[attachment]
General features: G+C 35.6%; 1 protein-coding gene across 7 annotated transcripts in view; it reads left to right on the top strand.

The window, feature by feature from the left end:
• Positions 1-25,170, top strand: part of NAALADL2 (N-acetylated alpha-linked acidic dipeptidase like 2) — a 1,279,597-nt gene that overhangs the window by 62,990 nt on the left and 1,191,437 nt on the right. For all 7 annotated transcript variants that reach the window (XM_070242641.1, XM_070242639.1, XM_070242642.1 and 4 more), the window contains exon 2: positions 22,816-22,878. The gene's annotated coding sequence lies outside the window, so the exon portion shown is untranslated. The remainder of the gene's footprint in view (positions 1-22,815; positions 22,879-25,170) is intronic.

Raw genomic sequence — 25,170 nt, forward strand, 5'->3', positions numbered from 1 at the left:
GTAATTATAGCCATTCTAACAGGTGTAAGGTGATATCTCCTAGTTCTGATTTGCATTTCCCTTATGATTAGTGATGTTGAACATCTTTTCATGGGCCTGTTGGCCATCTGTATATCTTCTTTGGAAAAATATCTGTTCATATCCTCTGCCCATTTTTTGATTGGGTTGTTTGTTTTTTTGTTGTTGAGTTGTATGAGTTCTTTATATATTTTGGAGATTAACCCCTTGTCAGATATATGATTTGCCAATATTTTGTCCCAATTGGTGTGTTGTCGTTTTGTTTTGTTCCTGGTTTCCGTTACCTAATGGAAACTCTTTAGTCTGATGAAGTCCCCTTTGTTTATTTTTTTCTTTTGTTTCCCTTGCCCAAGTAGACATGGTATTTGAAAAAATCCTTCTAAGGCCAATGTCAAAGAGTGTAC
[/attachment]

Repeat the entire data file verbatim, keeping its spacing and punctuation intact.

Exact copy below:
General features: G+C 35.6%; 1 protein-coding gene across 7 annotated transcripts in view; it reads left to right on the top strand.

The window, feature by feature from the left end:
• Positions 1-25,170, top strand: part of NAALADL2 (N-acetylated alpha-linked acidic dipeptidase like 2) — a 1,279,597-nt gene that overhangs the window by 62,990 nt on the left and 1,191,437 nt on the right. For all 7 annotated transcript variants that reach the window (XM_070242641.1, XM_070242639.1, XM_070242642.1 and 4 more), the window contains exon 2: positions 22,816-22,878. The gene's annotated coding sequence lies outside the window, so the exon portion shown is untranslated. The remainder of the gene's footprint in view (positions 1-22,815; positions 22,879-25,170) is intronic.

Raw genomic sequence — 25,170 nt, forward strand, 5'->3', positions numbered from 1 at the left:
GTAATTATAGCCATTCTAACAGGTGTAAGGTGATATCTCCTAGTTCTGATTTGCATTTCCCTTATGATTAGTGATGTTGAACATCTTTTCATGGGCCTGTTGGCCATCTGTATATCTTCTTTGGAAAAATATCTGTTCATATCCTCTGCCCATTTTTTGATTGGGTTGTTTGTTTTTTTGTTGTTGAGTTGTATGAGTTCTTTATATATTTTGGAGATTAACCCCTTGTCAGATATATGATTTGCCAATATTTTGTCCCAATTGGTGTGTTGTCGTTTTGTTTTGTTCCTGGTTTCCGTTACCTAATGGAAACTCTTTAGTCTGATGAAGTCCCCTTTGTTTATTTTTTTCTTTTGTTTCCCTTGCCCAAGTAGACATGGTATTTGAAAAAATCCTTCTAAGGCCAATGTCAAAGAGTGTAC